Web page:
That confusion is super frustrating. You want to to be proactive, to fix this thing, not to be standing still when every fiber of your being tells you to do something. But, instead, everything is one big flail. Don’t fight the flail. It’ll exhaust you. Take a breath, let people get their equilibrium. (Though if you recognize that someone on your team has become paralyzed by fear or is overwhelmed, and then just give that person direction and they’ll come back to themselves eventually.)


So, there I was heading to the airport to go home, with a book out for two whole days and no plans for how to promote it. Press had evaporated. No one, it seemed, was interested in anything other than the coronavirus. My publisher, along with everyone else, was scrambling to figure out how to sell books. Bookstores, a big part of how we reach readers, especially new ones, were scrambling to invent new business models.  Online sales, curbside pick-up, door-to-door deliveries. All author events were cancelled, but it seemed like in a matter of hours they started looking at the internet, asking what could be done in virtual space. Stores that had never done a video were wondering how to replicate their store programming on the internet.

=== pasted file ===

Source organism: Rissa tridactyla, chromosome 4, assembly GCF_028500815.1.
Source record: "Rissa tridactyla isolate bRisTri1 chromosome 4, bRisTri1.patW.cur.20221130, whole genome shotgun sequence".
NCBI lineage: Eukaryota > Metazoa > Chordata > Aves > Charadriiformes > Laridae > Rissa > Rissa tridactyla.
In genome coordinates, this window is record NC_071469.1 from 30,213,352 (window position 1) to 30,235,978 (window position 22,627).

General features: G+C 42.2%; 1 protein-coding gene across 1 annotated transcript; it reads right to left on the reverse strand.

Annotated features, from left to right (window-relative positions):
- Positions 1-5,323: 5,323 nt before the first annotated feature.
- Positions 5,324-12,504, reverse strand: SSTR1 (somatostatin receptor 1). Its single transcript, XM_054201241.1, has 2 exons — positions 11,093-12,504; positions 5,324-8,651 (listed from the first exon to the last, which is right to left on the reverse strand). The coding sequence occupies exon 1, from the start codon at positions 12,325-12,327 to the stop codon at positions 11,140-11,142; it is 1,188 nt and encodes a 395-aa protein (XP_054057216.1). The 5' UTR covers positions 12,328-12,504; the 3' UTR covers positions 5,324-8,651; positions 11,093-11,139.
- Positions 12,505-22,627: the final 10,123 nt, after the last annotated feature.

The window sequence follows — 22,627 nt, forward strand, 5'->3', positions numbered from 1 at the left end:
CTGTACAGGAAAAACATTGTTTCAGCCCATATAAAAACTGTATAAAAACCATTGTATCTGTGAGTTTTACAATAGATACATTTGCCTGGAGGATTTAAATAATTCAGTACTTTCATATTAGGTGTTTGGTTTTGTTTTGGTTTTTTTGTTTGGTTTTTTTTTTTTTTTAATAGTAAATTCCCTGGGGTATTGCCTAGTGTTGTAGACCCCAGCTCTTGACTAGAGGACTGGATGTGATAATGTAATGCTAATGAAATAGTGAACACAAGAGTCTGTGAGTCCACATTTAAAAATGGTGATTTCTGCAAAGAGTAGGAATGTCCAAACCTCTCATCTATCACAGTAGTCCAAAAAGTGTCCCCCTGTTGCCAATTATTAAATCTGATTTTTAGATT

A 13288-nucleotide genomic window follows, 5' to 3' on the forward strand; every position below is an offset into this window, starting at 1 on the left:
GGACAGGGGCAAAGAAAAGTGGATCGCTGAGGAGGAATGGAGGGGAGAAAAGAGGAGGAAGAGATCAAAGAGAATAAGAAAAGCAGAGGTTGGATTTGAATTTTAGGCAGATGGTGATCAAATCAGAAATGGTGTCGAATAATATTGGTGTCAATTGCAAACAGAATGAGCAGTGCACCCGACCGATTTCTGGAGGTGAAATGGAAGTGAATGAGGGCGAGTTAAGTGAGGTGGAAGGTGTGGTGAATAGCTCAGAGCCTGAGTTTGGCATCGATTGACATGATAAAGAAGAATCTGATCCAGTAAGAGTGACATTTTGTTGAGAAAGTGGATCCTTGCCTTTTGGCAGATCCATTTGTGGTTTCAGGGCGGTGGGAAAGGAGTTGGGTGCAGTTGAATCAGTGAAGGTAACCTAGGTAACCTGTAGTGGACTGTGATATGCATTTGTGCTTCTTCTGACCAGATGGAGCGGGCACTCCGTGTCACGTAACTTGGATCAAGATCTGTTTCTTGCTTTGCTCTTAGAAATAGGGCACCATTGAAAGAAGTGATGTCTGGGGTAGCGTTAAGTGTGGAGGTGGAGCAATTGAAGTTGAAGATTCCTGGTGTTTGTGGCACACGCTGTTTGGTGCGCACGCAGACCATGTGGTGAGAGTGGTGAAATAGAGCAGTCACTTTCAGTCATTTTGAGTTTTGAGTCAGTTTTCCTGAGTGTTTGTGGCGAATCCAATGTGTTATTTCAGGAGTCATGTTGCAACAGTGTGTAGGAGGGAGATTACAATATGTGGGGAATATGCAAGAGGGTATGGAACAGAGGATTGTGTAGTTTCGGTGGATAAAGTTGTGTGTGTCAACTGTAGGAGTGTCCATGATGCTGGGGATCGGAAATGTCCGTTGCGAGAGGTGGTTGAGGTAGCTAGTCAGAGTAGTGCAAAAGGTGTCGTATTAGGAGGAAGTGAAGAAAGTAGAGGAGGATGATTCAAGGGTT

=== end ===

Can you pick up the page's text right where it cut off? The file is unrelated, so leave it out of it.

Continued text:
When life gives you lemons, you really have no alternative but to make lemonade. Sulking over the unfairness of life is not going to work, not for your book, not for your publisher.